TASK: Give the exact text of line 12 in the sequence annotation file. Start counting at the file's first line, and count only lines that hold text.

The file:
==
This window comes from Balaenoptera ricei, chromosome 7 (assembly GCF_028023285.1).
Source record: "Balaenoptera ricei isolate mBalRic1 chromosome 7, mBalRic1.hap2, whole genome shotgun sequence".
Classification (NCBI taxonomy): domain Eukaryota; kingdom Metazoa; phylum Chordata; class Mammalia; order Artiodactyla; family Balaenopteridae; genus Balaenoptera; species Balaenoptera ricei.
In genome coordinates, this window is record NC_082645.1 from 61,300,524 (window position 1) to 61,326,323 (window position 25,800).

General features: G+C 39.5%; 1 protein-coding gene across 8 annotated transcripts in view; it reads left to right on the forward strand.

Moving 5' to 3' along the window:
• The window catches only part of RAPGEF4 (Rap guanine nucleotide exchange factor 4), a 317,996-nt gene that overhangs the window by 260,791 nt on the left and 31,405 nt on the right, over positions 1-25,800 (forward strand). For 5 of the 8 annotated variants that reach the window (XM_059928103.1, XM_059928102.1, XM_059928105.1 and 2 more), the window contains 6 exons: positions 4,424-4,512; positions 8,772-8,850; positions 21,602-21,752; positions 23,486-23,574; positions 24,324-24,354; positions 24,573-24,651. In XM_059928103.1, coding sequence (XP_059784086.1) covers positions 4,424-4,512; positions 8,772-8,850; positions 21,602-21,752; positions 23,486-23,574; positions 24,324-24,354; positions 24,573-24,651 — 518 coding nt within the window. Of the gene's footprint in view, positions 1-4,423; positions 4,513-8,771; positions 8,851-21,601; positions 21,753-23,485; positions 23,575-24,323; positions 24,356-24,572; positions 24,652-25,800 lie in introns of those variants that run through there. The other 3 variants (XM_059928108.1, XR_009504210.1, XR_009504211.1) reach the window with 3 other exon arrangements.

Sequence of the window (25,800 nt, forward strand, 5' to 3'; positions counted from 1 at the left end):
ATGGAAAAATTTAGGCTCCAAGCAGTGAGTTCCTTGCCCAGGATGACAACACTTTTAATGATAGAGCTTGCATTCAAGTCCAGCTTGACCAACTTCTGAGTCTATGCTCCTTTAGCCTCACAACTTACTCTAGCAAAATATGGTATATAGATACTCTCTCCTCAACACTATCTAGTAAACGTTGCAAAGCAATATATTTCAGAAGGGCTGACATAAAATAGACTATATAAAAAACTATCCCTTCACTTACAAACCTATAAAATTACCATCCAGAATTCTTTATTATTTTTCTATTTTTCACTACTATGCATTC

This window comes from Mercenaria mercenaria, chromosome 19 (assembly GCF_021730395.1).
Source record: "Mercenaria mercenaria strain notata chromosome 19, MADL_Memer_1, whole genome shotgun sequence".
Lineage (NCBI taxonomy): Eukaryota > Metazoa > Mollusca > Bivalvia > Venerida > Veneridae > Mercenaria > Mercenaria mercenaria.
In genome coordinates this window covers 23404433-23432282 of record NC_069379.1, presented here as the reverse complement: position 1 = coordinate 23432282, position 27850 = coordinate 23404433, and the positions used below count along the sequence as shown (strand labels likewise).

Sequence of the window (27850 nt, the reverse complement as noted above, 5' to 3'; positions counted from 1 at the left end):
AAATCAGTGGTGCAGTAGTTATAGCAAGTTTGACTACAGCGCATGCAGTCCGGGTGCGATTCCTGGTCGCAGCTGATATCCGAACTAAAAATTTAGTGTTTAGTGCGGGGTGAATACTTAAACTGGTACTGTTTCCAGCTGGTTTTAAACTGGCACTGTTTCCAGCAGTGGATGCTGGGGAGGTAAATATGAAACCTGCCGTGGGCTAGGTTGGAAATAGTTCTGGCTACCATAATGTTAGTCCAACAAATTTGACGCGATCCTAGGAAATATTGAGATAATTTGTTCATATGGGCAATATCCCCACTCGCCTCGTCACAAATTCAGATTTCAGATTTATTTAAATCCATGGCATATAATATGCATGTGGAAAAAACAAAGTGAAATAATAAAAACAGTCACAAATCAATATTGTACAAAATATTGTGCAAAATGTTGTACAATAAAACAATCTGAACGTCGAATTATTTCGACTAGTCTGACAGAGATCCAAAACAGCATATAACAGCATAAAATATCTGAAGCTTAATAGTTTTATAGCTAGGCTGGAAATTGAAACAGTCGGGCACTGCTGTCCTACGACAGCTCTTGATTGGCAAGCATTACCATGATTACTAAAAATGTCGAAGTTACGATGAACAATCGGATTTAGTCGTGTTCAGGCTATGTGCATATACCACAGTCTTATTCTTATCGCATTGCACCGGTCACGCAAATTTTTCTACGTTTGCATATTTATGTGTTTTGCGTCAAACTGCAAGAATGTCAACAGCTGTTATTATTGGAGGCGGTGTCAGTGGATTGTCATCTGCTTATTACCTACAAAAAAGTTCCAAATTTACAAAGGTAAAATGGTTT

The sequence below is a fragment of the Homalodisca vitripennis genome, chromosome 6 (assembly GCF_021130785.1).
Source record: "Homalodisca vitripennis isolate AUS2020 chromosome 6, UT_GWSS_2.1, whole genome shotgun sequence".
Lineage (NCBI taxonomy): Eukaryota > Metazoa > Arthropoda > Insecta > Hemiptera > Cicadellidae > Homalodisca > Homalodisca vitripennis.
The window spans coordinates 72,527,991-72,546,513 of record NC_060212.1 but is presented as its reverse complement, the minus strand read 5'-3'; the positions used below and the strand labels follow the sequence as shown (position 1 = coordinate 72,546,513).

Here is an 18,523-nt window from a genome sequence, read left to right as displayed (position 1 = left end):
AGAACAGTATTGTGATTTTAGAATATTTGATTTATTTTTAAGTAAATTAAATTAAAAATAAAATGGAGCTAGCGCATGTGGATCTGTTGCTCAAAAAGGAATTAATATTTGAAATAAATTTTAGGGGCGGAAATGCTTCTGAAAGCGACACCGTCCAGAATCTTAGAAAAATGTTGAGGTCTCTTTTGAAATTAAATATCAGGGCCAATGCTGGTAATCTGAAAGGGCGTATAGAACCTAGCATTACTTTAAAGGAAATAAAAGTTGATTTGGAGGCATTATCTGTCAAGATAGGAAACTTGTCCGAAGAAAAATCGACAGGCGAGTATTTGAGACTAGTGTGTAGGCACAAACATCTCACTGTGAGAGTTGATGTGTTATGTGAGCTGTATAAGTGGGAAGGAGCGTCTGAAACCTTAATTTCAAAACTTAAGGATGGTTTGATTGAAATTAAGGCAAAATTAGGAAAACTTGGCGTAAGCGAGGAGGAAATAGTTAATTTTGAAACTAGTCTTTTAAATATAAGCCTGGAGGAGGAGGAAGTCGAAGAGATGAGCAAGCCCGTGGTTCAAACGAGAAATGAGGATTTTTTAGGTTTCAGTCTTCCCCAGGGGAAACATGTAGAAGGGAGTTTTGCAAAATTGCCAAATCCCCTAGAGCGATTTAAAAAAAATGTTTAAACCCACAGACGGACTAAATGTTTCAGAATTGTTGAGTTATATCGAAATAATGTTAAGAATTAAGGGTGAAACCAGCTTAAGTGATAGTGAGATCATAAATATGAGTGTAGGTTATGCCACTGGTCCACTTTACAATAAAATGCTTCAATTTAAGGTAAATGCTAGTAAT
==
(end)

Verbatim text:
Lineage (NCBI taxonomy): Eukaryota > Metazoa > Mollusca > Bivalvia > Venerida > Veneridae > Mercenaria > Mercenaria mercenaria.